THE JEWISH IMPACT ON BASEBALL ON AND OFF THE FIELD

By Marvin Glassman, Special to the Journal

Originally published in the Florida Jewish Journal, November 27, 2013. Copyright © 2013, South Florida Sun-Sentinel. Reprinted by permission of Marvin Glassman.

Despite the fact that only two Jewish baseball players, Hank Greenberg and Sandy Koufax (if you discount—as most do—playing manager and shortstop, Lou Boudreau, whose mother was Jewish), have been honored in the sport’s Hall of Fame at Cooperstown, author Larry Ruttman details the significant impact Jews have had in baseball in his book “American Jews and America’s Game: Voices of a Growing Legacy in Baseball.”

Ruttman will be discussing his book in a discussion titled “For The Love Of The Game” at the Posnack Jewish Community Center in Davie, Florida, on December 3 as part of the ongoing JCC Book Fair through January. Joining Larry for the event will be David Samson, the feisty president of The Miami Marlins, Steve Hertz, who followed up a cup of coffee in the Major Leagues with one of the best ever college coaching records at local Miami-Dade College, and Wayne Stofsky, who teaches baseball fundamentals at his Broward Baseball Academy.

“We wanted to feature an author on baseball because the Posnack JCC will be hosting the 2015 Maccabi Games. Each year, we send a team of baseball players to host cities across the country,” said Isa Joseph, chair of the JCC Book Fair. “The talk is titled ‘For The Love Of The Game,’ because it is an honor to hear about all the Jews who contributed to the history of baseball.”

Along with sharing anecdotes of Hall of Fame players Hank Greenberg and Sandy Koufax, as well as other noteworthy players, such as Brad Ausmus and Kevin Youkilis, Ruttman also writes about the many Jews who made contributions to baseball off the field, such as Theo Epstein, current President of the Chicago Cubs, who was the youngest general manager in the history of baseball when the Boston Red Sox hired him at age twenty-eight.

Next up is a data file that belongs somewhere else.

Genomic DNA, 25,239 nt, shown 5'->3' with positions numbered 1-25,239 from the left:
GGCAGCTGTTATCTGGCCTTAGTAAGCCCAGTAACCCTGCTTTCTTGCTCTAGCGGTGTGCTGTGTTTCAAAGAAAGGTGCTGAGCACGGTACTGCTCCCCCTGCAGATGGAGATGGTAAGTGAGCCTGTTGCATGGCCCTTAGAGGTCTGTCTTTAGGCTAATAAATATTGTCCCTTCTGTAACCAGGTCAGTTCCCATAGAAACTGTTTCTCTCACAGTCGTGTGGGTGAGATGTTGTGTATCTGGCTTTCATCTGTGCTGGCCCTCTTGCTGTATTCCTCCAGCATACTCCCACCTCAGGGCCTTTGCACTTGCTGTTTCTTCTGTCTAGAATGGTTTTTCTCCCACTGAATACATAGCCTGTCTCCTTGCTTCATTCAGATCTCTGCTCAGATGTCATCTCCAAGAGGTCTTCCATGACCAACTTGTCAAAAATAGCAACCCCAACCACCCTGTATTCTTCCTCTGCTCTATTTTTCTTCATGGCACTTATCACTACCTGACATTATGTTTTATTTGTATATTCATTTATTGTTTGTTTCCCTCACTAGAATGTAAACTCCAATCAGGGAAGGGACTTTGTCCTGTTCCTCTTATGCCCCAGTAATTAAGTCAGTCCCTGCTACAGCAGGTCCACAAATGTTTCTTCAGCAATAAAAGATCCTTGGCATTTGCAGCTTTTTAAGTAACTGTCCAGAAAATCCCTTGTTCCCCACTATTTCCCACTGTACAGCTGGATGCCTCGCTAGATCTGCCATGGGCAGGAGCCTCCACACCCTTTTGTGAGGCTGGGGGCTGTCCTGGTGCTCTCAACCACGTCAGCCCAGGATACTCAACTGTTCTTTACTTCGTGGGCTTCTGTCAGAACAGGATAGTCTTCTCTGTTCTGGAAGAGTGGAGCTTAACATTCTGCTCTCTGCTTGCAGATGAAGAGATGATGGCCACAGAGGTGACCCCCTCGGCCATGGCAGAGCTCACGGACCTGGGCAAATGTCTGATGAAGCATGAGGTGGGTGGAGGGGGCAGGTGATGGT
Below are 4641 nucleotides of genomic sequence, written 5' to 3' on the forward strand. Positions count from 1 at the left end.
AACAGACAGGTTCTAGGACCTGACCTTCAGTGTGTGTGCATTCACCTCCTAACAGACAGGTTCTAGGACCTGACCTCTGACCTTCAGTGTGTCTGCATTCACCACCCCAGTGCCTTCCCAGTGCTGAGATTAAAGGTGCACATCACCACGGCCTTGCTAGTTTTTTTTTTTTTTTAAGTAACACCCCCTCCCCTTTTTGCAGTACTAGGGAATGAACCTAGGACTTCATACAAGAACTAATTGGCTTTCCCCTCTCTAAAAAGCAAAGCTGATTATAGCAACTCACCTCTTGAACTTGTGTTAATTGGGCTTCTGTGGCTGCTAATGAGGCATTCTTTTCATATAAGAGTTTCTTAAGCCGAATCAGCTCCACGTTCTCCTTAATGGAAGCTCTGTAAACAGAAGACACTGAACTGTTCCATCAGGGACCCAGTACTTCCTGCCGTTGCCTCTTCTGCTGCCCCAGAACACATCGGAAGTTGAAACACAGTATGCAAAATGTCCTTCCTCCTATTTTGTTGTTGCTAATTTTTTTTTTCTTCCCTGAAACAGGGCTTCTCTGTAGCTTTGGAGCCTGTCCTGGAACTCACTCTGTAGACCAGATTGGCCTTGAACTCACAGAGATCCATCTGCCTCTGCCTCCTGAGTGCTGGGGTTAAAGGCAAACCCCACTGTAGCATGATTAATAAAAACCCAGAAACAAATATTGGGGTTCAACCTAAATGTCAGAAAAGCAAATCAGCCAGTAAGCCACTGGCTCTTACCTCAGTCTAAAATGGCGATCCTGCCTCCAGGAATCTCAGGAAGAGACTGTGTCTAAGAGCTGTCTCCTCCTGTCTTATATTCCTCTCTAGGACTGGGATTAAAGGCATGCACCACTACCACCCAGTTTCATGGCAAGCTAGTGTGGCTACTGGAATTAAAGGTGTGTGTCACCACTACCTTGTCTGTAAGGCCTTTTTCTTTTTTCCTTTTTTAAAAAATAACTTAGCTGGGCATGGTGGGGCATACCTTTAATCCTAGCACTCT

The theme underlying the book is how Jewish values helped the careers of the Jews who chose baseball as their profession.

“What is common is that all the Jews in baseball owe their success to their upbringing, even in cases in which they were raised with only one Jewish parent, as well as their athletic talent,” said Ruttman.

Ruttman, a longtime attorney from Boston, loves baseball and compiled interviews with over fifty Jewish ballplayers and executives on and off the field for over five years for his book, published in March, 2013 by the University of Nebraska Press.

Included among the profiles in his book are labor economist, Marvin Miller, who shaped the players union to effectively challenge baseball’s reserve clause to achieve free agency for the players, and thus bring about the modern game; and the innovative Bud Selig, the current and only Jewish commissioner in baseball history, who also wrote the foreword for the book.

“The book is about celebrating all that the Jews contributed to baseball, which I believe still is America’s national pastime,” said Ruttman. He continued that, “As the book’s subtitle suggests, there is a growing presence of Jews on and off the field in baseball which appears to run counter to all the other major professional sports in America.”

The best chapters in the 550 page book detail the lives of Hank Greenberg, Sandy Koufax, and Marvin Miller. Ruttman documents through many interviews the pride felt by Jews when Greenberg in 1934 and Koufax in 1965 chose not to play baseball on Yom Kippur.

“To me Greenberg was the most important Jew who lived in the twentieth century. He was a hero to the many immigrant Jews in the 1930s for saying he won’t play on the highest of Jewish holidays at a time when American Jews faced anti-Semitism within and without America,” added Ruttman.

Author Larry Ruttman will discuss his book “American Jews and America’s Game” in a discussion titled, “For The Love Of The Game,” December 3, 2013 at 7:30 PM at the Posnack Jewish Community Center, 5850 South Pine Island Road in Davie.

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